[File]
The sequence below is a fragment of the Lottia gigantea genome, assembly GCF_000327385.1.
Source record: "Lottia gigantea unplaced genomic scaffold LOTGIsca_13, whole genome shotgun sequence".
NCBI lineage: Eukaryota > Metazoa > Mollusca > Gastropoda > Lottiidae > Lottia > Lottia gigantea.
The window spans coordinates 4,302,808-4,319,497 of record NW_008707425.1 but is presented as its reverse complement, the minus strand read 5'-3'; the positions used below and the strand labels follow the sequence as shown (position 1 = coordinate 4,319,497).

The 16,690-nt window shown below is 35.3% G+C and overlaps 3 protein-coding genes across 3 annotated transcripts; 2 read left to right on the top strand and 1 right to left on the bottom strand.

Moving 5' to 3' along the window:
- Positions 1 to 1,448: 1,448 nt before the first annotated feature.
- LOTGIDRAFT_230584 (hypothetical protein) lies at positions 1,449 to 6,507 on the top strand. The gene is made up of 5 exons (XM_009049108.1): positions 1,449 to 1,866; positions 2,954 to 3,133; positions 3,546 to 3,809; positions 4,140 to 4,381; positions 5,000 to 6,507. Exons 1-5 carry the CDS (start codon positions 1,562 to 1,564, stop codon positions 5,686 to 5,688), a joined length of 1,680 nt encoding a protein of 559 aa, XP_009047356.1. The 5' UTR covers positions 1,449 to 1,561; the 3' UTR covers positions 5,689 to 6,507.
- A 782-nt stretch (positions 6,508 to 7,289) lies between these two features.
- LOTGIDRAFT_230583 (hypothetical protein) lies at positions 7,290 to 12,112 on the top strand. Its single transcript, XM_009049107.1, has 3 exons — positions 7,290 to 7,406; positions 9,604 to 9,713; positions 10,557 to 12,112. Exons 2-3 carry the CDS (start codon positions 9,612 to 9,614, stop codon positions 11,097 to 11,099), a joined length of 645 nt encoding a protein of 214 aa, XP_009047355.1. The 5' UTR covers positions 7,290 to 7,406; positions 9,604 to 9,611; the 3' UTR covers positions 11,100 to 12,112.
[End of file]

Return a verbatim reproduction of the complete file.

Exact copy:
The sequence below is a fragment of the Lottia gigantea genome, assembly GCF_000327385.1.
Source record: "Lottia gigantea unplaced genomic scaffold LOTGIsca_13, whole genome shotgun sequence".
NCBI lineage: Eukaryota > Metazoa > Mollusca > Gastropoda > Lottiidae > Lottia > Lottia gigantea.
The window spans coordinates 4,302,808-4,319,497 of record NW_008707425.1 but is presented as its reverse complement, the minus strand read 5'-3'; the positions used below and the strand labels follow the sequence as shown (position 1 = coordinate 4,319,497).

The 16,690-nt window shown below is 35.3% G+C and overlaps 3 protein-coding genes across 3 annotated transcripts; 2 read left to right on the top strand and 1 right to left on the bottom strand.

Moving 5' to 3' along the window:
- Positions 1 to 1,448: 1,448 nt before the first annotated feature.
- LOTGIDRAFT_230584 (hypothetical protein) lies at positions 1,449 to 6,507 on the top strand. The gene is made up of 5 exons (XM_009049108.1): positions 1,449 to 1,866; positions 2,954 to 3,133; positions 3,546 to 3,809; positions 4,140 to 4,381; positions 5,000 to 6,507. Exons 1-5 carry the CDS (start codon positions 1,562 to 1,564, stop codon positions 5,686 to 5,688), a joined length of 1,680 nt encoding a protein of 559 aa, XP_009047356.1. The 5' UTR covers positions 1,449 to 1,561; the 3' UTR covers positions 5,689 to 6,507.
- A 782-nt stretch (positions 6,508 to 7,289) lies between these two features.
- LOTGIDRAFT_230583 (hypothetical protein) lies at positions 7,290 to 12,112 on the top strand. Its single transcript, XM_009049107.1, has 3 exons — positions 7,290 to 7,406; positions 9,604 to 9,713; positions 10,557 to 12,112. Exons 2-3 carry the CDS (start codon positions 9,612 to 9,614, stop codon positions 11,097 to 11,099), a joined length of 645 nt encoding a protein of 214 aa, XP_009047355.1. The 5' UTR covers positions 7,290 to 7,406; positions 9,604 to 9,611; the 3' UTR covers positions 11,100 to 12,112.